BBB had issued news alerts on the Chesterfield event in the summer of 2010 and on a similar The event in March 2009. The company recently dropped a lawsuit it had filed against BBB over those alerts.
On its website, The
describes itself as “a modeling and talent event that brings aspiring models and talent together with leading talent and modeling agencies from Los Angeles, New York and other major markets across the country.”
Records show that The
is owned by Michael Palance
. For many years, Palance has operated several acting and modeling businesses at various locations throughout the U.S. which have been the targets of consumer complaints to the BBB in those areas.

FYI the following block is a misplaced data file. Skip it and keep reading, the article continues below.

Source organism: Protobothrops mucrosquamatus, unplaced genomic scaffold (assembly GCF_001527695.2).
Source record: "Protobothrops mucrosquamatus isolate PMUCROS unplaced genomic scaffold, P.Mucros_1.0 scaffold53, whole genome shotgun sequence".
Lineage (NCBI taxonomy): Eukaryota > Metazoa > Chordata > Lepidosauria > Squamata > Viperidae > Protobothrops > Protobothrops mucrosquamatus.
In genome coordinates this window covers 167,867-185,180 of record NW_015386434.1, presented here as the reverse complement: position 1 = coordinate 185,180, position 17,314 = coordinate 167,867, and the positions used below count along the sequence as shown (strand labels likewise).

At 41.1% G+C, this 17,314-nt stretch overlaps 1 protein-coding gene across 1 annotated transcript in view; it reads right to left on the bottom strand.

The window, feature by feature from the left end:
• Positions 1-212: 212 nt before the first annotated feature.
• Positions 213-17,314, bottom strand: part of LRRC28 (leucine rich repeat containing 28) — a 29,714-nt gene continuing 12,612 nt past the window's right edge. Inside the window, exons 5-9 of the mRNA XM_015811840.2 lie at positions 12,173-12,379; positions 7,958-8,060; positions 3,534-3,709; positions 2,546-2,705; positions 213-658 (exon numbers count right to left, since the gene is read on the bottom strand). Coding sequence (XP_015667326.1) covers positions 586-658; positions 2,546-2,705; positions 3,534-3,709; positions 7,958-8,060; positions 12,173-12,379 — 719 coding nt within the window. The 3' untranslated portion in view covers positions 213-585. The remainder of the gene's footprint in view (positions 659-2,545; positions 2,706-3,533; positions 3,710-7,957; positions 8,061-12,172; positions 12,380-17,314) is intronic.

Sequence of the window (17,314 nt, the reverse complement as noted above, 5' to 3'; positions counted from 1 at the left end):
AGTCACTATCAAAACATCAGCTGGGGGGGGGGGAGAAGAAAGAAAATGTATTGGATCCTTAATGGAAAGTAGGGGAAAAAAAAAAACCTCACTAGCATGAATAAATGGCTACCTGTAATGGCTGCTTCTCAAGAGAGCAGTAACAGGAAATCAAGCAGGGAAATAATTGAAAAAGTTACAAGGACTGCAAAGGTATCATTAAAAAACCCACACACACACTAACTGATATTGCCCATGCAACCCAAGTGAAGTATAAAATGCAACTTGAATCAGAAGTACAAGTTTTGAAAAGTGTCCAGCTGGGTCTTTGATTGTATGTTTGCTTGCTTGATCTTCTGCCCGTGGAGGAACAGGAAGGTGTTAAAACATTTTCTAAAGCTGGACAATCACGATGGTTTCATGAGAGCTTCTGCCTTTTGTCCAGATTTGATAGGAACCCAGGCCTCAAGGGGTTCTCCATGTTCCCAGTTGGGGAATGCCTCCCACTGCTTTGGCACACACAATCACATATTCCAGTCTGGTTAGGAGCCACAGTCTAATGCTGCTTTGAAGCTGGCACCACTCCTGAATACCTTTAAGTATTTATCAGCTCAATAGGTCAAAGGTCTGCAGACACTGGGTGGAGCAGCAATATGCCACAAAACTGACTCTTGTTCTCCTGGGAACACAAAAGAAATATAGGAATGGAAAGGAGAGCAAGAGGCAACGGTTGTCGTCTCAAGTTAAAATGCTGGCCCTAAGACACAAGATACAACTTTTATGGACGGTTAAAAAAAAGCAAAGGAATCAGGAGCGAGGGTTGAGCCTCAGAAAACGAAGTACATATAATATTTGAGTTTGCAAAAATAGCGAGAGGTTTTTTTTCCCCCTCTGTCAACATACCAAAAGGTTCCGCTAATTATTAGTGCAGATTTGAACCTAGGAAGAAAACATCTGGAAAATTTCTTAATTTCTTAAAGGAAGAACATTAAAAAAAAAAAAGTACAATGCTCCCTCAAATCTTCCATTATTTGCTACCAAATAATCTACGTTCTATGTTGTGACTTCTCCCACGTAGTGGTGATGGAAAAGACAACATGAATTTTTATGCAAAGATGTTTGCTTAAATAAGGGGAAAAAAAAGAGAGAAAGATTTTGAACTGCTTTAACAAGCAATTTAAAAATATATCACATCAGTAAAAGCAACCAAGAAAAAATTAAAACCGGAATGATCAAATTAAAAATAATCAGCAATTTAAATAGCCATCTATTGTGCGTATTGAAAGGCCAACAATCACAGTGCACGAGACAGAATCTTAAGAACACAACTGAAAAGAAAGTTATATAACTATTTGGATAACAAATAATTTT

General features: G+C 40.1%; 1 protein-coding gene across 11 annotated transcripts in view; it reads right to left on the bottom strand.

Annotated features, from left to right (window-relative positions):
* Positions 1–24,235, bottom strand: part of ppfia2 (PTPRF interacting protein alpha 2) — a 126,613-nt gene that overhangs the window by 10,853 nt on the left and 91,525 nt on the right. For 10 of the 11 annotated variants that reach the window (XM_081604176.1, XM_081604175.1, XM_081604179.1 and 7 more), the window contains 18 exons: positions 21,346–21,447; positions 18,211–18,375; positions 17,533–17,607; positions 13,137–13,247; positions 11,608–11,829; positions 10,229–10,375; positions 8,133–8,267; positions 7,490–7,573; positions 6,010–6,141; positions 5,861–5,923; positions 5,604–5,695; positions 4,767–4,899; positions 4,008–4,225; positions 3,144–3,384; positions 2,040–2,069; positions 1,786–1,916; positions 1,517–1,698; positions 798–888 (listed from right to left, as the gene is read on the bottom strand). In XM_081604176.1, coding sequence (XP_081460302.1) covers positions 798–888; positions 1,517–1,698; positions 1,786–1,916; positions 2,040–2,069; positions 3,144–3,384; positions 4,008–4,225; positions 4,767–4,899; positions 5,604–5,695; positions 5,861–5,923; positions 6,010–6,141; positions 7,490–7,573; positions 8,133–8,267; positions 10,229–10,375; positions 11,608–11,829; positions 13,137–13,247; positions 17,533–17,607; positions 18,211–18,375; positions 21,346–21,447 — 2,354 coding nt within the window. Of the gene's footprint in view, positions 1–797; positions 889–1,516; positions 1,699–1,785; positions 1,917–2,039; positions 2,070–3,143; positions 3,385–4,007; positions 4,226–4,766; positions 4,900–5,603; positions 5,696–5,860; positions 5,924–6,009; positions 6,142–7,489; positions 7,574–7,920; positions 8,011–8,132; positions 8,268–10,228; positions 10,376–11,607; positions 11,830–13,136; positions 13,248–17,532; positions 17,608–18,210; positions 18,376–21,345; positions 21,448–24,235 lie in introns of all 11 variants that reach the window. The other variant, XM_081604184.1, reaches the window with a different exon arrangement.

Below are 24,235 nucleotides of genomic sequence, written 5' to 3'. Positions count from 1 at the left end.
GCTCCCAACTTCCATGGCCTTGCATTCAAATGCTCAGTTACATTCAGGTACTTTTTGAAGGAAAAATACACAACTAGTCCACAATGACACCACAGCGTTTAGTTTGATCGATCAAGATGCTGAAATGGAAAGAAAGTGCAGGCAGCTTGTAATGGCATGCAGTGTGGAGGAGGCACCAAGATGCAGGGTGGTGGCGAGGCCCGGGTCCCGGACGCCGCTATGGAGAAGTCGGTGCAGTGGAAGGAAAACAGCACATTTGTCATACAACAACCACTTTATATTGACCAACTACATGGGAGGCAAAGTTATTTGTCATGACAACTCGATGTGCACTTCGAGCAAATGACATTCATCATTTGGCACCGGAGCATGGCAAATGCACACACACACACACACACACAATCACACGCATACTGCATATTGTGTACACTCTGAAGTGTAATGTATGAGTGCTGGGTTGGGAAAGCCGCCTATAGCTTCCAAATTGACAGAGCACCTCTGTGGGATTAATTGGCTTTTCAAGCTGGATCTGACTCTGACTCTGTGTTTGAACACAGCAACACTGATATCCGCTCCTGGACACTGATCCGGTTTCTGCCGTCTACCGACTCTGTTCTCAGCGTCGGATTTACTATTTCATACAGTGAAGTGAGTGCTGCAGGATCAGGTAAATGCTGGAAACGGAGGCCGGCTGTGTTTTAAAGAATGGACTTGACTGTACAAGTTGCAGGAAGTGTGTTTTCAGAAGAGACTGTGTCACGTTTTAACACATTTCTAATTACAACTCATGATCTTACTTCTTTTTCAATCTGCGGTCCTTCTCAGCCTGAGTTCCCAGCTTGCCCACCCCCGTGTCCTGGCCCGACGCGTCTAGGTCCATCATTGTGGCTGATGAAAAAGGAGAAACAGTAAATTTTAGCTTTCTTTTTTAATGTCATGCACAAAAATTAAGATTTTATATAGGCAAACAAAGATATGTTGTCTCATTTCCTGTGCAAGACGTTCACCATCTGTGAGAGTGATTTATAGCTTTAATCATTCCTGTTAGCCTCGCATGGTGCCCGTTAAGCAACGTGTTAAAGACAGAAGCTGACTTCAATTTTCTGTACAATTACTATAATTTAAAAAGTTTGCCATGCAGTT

BBB offers the following tips for families interested in pursuing modeling and acting careers for their children:
- Be careful about any requests for up-front payments in the form of registration, consultation or administrative fees.
- Understand that this is a very competitive business and a paid seminar or event may not be the best way to get agents and others to notice your child.
- Be wary of any promises of guaranteed employment or high earnings.
- Be cautious of companies that try to convince you to pay money by throwing out names of known celebrities, motion picture studios or recording companies.
- Check for BBB Business Reviews at www.bbb.org or by calling 314-645-3300.
A BBB video on this topic is available at http://youtu.be/FHpEBOZMDl0.Contacts:
Michelle Corey, President & CEO, 314-645-3300, email@example.com
, or Bill Smith, Trade Practice Investigator, 314-645-3300, firstname.lastname@example.org